Matinee Film Screening of "Smuggled"
Sunday, August 11, 2013 at 1:30 PM (PDT)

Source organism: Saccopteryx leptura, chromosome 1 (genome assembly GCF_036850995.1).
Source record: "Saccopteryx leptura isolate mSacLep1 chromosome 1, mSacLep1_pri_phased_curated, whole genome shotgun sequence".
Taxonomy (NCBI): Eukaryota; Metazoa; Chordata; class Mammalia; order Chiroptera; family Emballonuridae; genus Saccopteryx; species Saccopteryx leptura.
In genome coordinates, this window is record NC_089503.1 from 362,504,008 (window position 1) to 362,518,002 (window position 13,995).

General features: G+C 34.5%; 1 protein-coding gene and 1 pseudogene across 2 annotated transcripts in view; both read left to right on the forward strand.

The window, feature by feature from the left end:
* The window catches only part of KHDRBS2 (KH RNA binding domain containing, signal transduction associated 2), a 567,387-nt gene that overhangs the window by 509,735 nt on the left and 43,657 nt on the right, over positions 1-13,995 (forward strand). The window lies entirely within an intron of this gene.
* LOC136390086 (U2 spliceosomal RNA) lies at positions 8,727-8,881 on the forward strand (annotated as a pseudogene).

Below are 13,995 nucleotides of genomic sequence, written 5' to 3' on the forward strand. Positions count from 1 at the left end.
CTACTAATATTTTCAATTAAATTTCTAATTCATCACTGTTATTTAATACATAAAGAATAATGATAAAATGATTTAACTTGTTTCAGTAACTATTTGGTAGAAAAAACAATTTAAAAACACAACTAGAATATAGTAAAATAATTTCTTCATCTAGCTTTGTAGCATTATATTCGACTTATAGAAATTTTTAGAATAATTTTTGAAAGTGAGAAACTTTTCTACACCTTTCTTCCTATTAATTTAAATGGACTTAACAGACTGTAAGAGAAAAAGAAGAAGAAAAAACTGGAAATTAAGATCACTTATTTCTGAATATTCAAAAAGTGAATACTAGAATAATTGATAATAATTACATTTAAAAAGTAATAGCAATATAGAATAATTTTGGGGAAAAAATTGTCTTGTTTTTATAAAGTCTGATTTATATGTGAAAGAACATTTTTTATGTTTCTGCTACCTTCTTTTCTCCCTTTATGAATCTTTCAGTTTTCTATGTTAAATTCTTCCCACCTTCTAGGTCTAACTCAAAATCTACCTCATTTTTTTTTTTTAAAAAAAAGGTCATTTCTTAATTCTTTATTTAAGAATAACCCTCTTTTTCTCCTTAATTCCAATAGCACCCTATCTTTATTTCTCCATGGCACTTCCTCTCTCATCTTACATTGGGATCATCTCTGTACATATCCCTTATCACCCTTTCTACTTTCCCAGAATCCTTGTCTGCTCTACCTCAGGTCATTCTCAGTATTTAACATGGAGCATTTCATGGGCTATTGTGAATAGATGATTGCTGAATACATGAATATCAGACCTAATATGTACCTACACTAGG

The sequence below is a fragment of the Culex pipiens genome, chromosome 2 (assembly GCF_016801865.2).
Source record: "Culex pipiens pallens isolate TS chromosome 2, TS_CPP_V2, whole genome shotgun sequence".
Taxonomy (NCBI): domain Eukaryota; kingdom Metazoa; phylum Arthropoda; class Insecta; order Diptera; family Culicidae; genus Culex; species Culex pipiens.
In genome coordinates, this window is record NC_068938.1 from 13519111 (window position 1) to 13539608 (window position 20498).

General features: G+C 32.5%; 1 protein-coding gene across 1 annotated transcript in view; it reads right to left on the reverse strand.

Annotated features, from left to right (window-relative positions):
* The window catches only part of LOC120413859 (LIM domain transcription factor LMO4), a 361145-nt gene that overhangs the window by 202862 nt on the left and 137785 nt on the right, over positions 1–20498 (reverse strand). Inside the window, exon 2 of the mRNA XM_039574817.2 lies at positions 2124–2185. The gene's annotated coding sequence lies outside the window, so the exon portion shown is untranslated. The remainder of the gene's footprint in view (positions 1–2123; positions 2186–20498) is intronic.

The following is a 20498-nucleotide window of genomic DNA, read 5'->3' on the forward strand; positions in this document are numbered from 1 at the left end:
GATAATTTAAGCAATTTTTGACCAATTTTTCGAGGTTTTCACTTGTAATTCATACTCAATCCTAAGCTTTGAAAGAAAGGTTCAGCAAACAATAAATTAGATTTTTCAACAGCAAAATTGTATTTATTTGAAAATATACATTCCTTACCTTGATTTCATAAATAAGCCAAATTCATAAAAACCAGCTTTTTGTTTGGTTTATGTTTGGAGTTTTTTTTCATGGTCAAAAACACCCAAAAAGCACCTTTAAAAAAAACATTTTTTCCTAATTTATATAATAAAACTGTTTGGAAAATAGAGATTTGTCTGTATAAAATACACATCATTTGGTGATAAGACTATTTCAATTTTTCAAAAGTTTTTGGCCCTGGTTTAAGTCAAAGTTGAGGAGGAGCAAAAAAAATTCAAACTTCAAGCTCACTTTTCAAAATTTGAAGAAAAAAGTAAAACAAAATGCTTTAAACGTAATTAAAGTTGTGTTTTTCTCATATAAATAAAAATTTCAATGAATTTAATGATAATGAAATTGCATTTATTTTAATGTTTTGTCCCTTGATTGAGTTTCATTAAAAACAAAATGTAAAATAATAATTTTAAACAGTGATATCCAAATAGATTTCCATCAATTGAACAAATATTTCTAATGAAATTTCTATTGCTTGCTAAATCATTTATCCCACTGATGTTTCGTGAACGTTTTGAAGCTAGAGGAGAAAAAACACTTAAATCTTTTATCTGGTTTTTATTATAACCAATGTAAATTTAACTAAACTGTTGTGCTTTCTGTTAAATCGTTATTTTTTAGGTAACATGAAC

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Tickets: $9 adv., $12 dr. Director and NALIP member Ramon Hamilton's film Smuggled tells the story of 9 year-old Miguel Rodriguez and his mother, Hilaria Rodriguez, as the pair are smuggled into the U.S. in a small, hidden compartment of a tourist bus. Most of the film takes place in the tiny compartment. The film's awards, since late April, include: Best Dramatic Feature (Mexico International Film Festival), Best Feature (Reel Rasquache Art & Film Festival) and the Founders' Award (Riverside International Film Festival). Additional screenings of the film include the Tupelo Film Festival and a special screening and director's workshop at the SoCal Student Film Festival, in which Hamilton shared his knowledge and experience with high school students from around Southern California. Hamilton's personal story and Latin background are quite different. His mother came to the U.S. legally from the Dominican Republic as a student. She married an African-American man and remained in the U.S. becoming a beloved teacher in Boston, MA where Hamilton grew up. Raised speaking Spanish, Hamilton is completely bilingual and prefers to identify himself simply as American. While his latest film tells a story of illegal immigration, it also draws on his personal relationship with his mother, which is one of the strengths of the film that audience members pick up on. "It's an amazing film!" hailed on audience member. "I highly recommend it. The film is not only dominated by the harsh reality of human trafficking but also focuses on the loving relationship between a mother and her son." Hamilton agrees. "One of the greatest compliments to me about the film is when people speak of how moved they are by the mother-son relationship and when people tell me that the story helps them have empathy for the journeys and risks many immigrants take to be in this country." Hamilton wrote, shot, directed and edited the feature-length film, which is primarily Spanish-language, and made the film with a very small crew and budget. Its cast and crew also reflect the diversity of U.S. Latinos. For example, the film's first A.C. considers herself a talented 3rd generation American and Texan with parents that are Mexican and Native American. The lead actor, Ramsess Letrado, who speaks only Spanish in the film, is actually a 2nd generation bi-lingual 12 year-old whose parents are from Mexico and El Salvador. While lead actress Denisse Bon, who also only speaks Spanish in the film, is bilingual and traces her roots to Mexico. A U.S. citizen born in the U.S., she lived in Tijuana until 1988 and has been in the U.S. (San Diego and now L.A.) since then. There were also other 2nd and 3rd generation Latinos who worked on the film in various capacities (acting, make-up and production assistants).
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